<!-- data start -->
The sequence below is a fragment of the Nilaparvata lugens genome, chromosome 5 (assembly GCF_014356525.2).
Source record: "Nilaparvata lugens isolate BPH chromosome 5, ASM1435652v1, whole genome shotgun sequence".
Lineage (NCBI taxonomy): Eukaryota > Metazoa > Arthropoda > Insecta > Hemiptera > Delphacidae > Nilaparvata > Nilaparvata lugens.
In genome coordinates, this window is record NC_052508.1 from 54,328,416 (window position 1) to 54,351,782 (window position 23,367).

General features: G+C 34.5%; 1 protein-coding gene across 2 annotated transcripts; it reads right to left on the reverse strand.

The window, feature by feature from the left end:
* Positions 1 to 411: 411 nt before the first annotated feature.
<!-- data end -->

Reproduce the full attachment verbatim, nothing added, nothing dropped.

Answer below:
The sequence below is a fragment of the Nilaparvata lugens genome, chromosome 5 (assembly GCF_014356525.2).
Source record: "Nilaparvata lugens isolate BPH chromosome 5, ASM1435652v1, whole genome shotgun sequence".
Lineage (NCBI taxonomy): Eukaryota > Metazoa > Arthropoda > Insecta > Hemiptera > Delphacidae > Nilaparvata > Nilaparvata lugens.
In genome coordinates, this window is record NC_052508.1 from 54,328,416 (window position 1) to 54,351,782 (window position 23,367).

General features: G+C 34.5%; 1 protein-coding gene across 2 annotated transcripts; it reads right to left on the reverse strand.

The window, feature by feature from the left end:
* Positions 1 to 411: 411 nt before the first annotated feature.